Widely used platinum-based cytostatics are released in unmetabolised forms through the urine of patients and thus they may be found in large amounts in hospital wastewaters . The presence of these pollutants can be proved using a variety of analytical methods, usually requiring large operational costs and complicated sample pre-treatments. Flow injection analysis (FIA), allowing automation and high throughput analysis, is not characterized by these issues and can be easily used for rapid detection of various types of analytes. FIA is based on the injection of a acurate volume of the sample into a flowing mobile phase and its subsequent physical and chemical transformation, which allows the use of different types of detectors [21,22]. A typical FIA configuration consists of a pump, an injection valve, a flow-through detector, and a signal output device. Our FIA configuration, shown in Figure 1, utilized electrochemical detection, particularly amperometric detection using a working glassy carbon electrode (GCE). Similar configurations were used for detection of thiol compounds and for studying their interaction with cisplatin .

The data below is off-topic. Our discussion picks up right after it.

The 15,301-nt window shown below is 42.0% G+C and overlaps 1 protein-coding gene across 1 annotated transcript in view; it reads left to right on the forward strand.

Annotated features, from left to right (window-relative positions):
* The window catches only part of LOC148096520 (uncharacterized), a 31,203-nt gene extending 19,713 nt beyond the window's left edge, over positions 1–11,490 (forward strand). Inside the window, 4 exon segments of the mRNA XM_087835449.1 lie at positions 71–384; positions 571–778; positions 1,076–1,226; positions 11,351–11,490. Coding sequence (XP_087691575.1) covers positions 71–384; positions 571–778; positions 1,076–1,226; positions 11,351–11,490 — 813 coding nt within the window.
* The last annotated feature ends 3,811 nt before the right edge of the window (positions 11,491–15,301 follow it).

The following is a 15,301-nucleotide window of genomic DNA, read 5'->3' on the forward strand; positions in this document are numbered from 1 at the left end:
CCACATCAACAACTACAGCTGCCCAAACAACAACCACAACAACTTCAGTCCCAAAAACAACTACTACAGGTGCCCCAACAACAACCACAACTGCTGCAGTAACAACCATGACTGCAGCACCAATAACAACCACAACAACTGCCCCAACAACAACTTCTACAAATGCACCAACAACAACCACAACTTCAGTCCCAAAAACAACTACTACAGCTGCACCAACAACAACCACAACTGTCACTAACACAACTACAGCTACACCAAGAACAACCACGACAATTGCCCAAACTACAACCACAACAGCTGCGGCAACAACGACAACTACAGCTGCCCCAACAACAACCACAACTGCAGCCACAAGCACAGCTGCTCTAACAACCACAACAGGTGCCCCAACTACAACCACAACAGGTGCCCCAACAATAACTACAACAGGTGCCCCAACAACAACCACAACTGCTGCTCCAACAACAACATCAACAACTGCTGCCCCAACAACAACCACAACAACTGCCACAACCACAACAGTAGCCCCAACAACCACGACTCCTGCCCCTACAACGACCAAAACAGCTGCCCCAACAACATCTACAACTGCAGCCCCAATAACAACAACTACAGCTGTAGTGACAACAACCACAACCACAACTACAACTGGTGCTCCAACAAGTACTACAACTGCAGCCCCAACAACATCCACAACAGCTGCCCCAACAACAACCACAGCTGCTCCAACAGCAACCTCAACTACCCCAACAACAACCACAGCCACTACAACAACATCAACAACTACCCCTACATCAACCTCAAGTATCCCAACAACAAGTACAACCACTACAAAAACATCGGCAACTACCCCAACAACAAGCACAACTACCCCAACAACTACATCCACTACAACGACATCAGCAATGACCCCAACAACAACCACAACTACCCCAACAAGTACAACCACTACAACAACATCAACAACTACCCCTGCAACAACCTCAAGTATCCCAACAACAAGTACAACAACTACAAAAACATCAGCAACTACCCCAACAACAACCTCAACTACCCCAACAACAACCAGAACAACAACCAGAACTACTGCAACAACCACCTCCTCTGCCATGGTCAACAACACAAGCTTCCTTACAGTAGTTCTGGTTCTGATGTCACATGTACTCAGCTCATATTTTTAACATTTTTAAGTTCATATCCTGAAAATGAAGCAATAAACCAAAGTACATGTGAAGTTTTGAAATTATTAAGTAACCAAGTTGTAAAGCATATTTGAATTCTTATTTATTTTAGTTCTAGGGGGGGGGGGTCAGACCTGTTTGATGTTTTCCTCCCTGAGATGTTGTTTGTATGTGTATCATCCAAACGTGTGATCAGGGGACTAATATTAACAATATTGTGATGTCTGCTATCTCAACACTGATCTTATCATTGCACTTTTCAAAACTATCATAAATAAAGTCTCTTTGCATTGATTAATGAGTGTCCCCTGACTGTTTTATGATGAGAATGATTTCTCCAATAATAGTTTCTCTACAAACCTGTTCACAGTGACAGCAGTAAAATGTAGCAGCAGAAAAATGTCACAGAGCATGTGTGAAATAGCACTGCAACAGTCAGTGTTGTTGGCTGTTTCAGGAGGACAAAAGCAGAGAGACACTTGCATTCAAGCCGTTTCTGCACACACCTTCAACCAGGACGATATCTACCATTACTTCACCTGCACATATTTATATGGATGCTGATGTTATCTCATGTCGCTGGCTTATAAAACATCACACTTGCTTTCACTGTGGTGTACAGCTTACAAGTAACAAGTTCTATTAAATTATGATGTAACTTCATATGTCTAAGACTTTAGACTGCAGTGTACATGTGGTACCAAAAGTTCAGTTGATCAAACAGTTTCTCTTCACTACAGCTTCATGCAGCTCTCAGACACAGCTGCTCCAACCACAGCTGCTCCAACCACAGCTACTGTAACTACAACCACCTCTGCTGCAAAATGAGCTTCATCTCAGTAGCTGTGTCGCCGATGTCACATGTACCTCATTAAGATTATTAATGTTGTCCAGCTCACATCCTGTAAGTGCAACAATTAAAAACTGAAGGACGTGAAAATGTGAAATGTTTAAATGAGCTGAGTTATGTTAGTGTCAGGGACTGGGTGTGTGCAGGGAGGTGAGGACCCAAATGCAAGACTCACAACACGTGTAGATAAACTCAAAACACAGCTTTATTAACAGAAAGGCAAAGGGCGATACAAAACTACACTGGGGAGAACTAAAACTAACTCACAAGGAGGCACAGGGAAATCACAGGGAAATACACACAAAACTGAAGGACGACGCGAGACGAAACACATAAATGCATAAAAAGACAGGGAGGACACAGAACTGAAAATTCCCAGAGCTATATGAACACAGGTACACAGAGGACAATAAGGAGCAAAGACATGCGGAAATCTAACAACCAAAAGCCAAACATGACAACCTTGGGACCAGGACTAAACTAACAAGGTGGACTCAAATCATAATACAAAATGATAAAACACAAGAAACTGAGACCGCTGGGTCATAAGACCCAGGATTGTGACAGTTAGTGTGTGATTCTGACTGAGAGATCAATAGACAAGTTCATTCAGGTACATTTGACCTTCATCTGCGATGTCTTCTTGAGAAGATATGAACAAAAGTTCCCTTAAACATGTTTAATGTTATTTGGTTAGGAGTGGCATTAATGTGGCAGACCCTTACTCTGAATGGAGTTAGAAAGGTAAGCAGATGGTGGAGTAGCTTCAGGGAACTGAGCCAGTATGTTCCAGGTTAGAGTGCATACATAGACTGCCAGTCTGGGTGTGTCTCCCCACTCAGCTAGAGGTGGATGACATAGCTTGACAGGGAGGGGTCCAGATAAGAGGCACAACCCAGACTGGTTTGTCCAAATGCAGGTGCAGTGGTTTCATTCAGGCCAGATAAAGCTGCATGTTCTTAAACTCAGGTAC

Besides, the response of the analytes depends on the pH of the mobile phase and the potential applied for the electrochemical detection. Conditions for the detection of oxaliplatin, cisplatin, carboplatin, PtCl2 and PtCl4, (in concentrations of 10 μg∙mL−1) were evaluated using Britton-Robinson buffer at pH 2, 3, 3.5, 4, 5 and 6, and phosphate buffer at pH 5.5, 6.5 and 7.5. For individual analytes, including the blank sample (detector response after injection of the solution used for sample dilution), hydrodynamic voltammograms (HDVs) were constructed showing the electrochemical behavior of each analyte in all the mentioned buffers. For accurate recognition of qualitative changes of analyte behavior during the electrochemical measurements, subtraction of a blank HDV from each analytes’ HDV was carried out. This step was performed in order to improve the selectivity of detection, and to eliminate false positive results. The resulting curves can be seen in Figure 2.